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Caffeine, Alcohol, Marijuana, and Beyond: Substance Use & Breastfeeding

Updated: Feb 1

Baby gazing up at a couple laying in bed with a coffee mug in hand

Welcome to parenthood…where every day we make different decisions surrounding the well-being of our children and family. Some of these decisions have clear right and wrong answers, be they ethical, emotional, or safety-related, but some of these decisions live in a gray area. People may feel they are navigating a gray area when trying to make decisions about the use of substances or medications while breastfeeding. It is inherently a gray area due to the lack of studies and research available when it comes to substance use and breastfeeding. They may also be hearing different rules of thumb from family, friends, or the online boards on what is or isn’t okay. Families may come to different decisions, but it is important to be aware of the risks regarding substances used when breastfeeding.


This article walks through a few common questions when it comes to breastfeeding and “use”. While this list is not comprehensive, it does cover the safety basics, and references the literature (or lack thereof). The two most referenced resources in this post are Hale's Medications & Mothers' Milk, a sort of encyclopedia or textbook (I use it in app form) of medications and their impact with breastfeeding, and the Academy of Breastfeeding Medicine’s protocol #21, which helps guide substance use and compiles research on substance use safety when breastfeeding. The 6th edition of Breastfeeding and Human Lactation by Karen Wambach and Becky Spencer was also used.


Can I consume caffeine when breastfeeding?


Overall, the recommendation for caffeine use during breastfeeding is about the same as during pregnancy. Continue to limit intake, watch for effects in you and baby (mainly sleep disturbances), and keep your intake under 300mg. Hale’s Meds categorizes caffeine as L2 - Probably Compatible, which means caffeine has been studied in a limited number of breastfeeding women without an increase in adverse effects to their babies.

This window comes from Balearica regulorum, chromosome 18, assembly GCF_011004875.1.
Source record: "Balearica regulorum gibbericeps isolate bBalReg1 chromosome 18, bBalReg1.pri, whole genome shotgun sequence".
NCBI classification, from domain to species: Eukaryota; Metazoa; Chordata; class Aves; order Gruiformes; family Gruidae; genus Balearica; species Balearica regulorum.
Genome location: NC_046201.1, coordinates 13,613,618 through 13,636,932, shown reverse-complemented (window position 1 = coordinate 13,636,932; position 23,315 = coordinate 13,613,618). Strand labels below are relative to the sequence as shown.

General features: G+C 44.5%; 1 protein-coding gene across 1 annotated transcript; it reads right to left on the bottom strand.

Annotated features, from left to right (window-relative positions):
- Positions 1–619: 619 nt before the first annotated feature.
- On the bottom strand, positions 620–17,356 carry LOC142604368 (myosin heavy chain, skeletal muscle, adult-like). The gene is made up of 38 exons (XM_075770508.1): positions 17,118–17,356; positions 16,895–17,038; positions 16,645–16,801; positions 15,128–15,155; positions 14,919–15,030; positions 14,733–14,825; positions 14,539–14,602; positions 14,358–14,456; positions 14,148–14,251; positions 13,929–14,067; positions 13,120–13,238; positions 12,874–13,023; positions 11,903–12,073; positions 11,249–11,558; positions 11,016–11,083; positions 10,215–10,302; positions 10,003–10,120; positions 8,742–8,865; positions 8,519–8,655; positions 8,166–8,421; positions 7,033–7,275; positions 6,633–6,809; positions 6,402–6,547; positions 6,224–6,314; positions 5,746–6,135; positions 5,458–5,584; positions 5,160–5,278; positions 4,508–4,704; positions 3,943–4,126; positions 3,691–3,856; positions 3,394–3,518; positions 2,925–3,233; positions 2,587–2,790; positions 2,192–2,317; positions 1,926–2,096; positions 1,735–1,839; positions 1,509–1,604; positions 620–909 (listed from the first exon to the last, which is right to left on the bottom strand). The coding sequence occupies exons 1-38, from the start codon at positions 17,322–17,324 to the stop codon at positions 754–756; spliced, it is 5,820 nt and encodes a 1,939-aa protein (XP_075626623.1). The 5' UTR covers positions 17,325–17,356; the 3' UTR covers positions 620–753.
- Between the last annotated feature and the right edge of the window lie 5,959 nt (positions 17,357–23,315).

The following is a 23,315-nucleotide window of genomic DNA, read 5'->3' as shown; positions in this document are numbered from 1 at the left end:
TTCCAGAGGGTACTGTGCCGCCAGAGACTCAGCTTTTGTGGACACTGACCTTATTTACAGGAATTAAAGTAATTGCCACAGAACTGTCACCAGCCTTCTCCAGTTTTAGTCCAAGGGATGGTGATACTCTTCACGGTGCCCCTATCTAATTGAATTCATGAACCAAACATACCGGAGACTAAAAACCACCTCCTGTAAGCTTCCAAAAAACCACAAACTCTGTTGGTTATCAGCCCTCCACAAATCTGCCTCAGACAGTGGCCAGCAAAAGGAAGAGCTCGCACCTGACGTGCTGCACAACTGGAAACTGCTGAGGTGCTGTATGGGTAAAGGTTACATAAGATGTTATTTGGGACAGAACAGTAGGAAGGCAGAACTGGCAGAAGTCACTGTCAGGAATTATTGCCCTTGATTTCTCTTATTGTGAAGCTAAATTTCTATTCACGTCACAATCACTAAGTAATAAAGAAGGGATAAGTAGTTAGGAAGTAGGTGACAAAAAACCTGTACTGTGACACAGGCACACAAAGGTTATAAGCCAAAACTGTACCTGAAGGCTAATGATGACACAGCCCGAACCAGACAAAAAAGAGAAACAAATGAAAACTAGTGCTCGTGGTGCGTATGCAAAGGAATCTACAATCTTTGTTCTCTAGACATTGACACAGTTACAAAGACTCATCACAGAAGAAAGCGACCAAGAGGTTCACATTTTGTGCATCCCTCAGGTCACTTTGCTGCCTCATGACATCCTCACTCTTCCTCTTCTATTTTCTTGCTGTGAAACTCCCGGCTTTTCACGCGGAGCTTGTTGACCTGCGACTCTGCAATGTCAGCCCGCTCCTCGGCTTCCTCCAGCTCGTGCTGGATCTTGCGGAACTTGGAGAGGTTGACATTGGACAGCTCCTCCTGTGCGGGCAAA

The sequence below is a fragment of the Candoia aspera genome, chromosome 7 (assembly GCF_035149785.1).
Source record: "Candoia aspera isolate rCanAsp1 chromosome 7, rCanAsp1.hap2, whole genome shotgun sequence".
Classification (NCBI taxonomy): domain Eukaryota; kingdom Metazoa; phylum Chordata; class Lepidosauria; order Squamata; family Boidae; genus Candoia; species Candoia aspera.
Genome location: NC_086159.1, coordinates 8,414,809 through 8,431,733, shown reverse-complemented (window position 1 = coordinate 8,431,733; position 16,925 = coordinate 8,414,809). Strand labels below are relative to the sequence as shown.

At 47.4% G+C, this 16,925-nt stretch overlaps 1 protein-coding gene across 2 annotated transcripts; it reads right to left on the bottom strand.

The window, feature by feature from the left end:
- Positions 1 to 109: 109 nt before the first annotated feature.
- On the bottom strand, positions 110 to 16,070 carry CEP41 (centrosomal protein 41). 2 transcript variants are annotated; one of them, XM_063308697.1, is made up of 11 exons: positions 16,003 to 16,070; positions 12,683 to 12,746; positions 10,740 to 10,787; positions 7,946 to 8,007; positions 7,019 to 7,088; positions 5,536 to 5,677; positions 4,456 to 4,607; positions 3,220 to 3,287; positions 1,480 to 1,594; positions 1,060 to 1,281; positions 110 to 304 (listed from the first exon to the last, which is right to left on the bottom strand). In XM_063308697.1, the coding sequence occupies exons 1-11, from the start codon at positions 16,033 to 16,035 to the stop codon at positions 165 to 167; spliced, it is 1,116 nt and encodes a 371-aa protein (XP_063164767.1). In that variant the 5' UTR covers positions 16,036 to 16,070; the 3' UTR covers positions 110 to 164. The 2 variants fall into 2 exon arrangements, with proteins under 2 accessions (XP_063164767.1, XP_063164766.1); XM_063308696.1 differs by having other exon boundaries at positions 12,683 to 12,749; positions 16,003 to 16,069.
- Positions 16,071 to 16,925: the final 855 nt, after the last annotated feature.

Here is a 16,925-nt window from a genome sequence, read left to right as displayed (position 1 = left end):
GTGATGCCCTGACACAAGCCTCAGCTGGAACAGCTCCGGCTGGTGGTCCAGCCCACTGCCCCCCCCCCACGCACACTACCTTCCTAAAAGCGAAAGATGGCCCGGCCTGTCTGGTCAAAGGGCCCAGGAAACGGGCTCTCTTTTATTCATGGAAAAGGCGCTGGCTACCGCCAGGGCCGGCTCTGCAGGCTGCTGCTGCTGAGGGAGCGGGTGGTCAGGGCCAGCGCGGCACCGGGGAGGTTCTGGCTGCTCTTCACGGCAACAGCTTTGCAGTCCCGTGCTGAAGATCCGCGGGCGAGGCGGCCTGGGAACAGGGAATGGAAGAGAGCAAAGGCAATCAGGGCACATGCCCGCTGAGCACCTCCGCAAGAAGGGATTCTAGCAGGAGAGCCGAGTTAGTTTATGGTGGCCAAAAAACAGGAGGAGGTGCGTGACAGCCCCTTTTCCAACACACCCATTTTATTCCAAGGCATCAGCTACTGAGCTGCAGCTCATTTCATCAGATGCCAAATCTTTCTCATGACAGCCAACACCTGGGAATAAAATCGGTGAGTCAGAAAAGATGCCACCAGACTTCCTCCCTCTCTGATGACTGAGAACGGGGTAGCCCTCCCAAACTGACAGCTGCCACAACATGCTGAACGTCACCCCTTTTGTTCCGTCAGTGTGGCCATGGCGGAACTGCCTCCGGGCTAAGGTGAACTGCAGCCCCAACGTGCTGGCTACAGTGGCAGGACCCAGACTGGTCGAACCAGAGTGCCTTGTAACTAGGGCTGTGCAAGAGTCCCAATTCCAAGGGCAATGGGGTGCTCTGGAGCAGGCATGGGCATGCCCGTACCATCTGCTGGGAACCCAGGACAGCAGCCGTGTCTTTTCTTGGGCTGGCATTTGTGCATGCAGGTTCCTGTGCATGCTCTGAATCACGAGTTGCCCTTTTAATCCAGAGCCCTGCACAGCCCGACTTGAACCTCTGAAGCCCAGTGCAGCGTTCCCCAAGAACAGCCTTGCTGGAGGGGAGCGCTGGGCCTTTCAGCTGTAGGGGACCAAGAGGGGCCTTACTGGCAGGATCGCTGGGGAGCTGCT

Caffeine’s long half life in neonates and their poor ability to metabolize caffeine decreases with increased infant age. The older the baby gets the better their body processes caffeine. Caffeine levels peak at 60-120 minutes after ingestion. In mothers who consumed caffeine during pregnancy, there does not seem to be the same correlation between infant sleep disturbances and maternal caffeine intake under 300mg. Seemingly, the babies are adjusted due to the exposure. (Hale’s Medications and Mothers’ Milk)


Can I drink alcohol when breastfeeding? 


In January 2023, the World Health Organization released a statement that no level of alcohol consumption is safe for our health. That being said, many women report some form of alcohol consumption during their breastfeeding journey. 


Alcohol interferes with the milk ejection reflex (your let down), which can ultimately reduce milk production through inadequate breast emptying. Milk alcohol levels are consistent with maternal blood alcohol levels. Alcohol does not store in the breastmilk. Once it is out of the bloodstream, it is out of the breastmilk. The textbooks and resources consulted for this post recommend limiting alcohol intake while breastfeeding to 2 drinks (1 drink is measured as 5 ounces of wine, 12 ounces of beer, or 1.5 ounces of liquor), and then waiting for 2 hours after consuming to breastfeed again. Keep in mind that pours can contain more than 1 unit or drink and that many craft beers have higher than average alcohol content. If there is an occasion during which you are consuming alcohol at larger amounts or over a prolonged period of time, you may choose to “pump and dump”. This means using your breast pump to empty the breast and then throwing the milk away as it may not be safe or suitable for the infant. While this is a personal decision, it can be helpful to protect a supply. It will not, however, “sober” your milk. Your milk will continue to mimic or parallel maternal blood alcohol levels.